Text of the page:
The new CDS clearing service, Eurex Credit Clear, will be operational by July 27, with clearing expected to begin on June 30. Nine major dealers have promised the European Commission they will commence central clearing of European CDS trades by the end of July.
The Frankfurt-based exchange received the necessary regulatory approval from the US Securities and Exchange Commission on July 23, and from the UK Financial Services Authority on July 24.
It has 20 market participants currently testing the service and putting in place the necessary systems infrastructure. The nine dealers who signed the EC commitment – Barclays Capital, Citigroup Global Markets, Credit Suisse, Deutsche Bank, Goldman Sachs, HSBC, JP Morgan, Morgan Stanley and UBS – are all testing Eurex’s system.
Initially, Eurex Credit Clear will offer clearing for series 11 of the Markit iTraxx Europe, HiVol and Crossover indexes, with standard terms of three, five, seven and 10 years. It will also cover 17 single-name index constituents from the utility sector. The exchange hopes to expand its clearing capability for single names by the end of August, and to offer a clearing service for Markit’s North American CDX suite of indexes by the end of the year.
The exchange has established a new default fund for clearing CDS trades, separate from its futures and options business. An official at the exchange declined to give the initial size of the fund, but said the minimum contribution for clearing members will be €50 million.
To become a credit clearing member at Eurex, a firm must have a minimum equity capital of €1 billion, thus restricting direct participation to dealers and large buy-side firms. Eurex hopes smaller buy-side firms will be able to use the service through direct clearing members.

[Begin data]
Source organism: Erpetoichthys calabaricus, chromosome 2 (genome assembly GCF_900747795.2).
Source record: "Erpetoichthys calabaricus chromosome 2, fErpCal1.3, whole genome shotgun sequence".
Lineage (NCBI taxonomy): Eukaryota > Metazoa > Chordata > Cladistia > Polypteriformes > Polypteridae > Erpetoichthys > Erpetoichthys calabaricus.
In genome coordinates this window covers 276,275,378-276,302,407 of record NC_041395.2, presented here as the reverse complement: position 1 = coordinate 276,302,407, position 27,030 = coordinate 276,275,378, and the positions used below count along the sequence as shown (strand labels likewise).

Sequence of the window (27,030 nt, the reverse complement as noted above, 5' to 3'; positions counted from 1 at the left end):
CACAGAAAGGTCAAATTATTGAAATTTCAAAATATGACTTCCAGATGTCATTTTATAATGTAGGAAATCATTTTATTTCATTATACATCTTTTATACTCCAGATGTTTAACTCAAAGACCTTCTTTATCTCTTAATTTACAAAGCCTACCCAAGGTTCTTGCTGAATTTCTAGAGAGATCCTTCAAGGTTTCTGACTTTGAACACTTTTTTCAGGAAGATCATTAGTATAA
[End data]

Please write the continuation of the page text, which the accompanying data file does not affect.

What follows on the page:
Atlanta-based IntercontinentalExchange (Ice) has similar ambitions. It hopes to launch a clearing service by October for US buy-side firms that do not meet its requirements for clearing membership – a credit rating of A or higher and a net worth in excess of $5 billion (€2.52 billion higher than Eurex’s criteria).
The service will use the existing Ice Trust infrastructure and default fund. A buy-side firm will be able to submit a CDS position to the clearing house by using an existing clearing member to act as its derivatives clearing member (DCM). Clearing members will be able to do this in two ways: either bilaterally as principal, or by acting as an intermediary, between its buy-side customer and the customer’s dealer counterparty.
DCMs will be required to collect a minimum amount of customer margin dependant on a firm’s portfolio. A customer’s margin payment will be segregated from its DCM’s margin in a customer omnibus account. If a customer’s clearing firm defaults, its own margin contributions will be protected and will not be used to offset the dealer’s default, Ice said. A customer may move its position to another clearing firm if it wishes.
In the case of a customer default, risk will be mutualised across a DCM’s customer book. In some cases, the DCM may use the defaulting customer’s omnibus margin to unwind the customer’s position.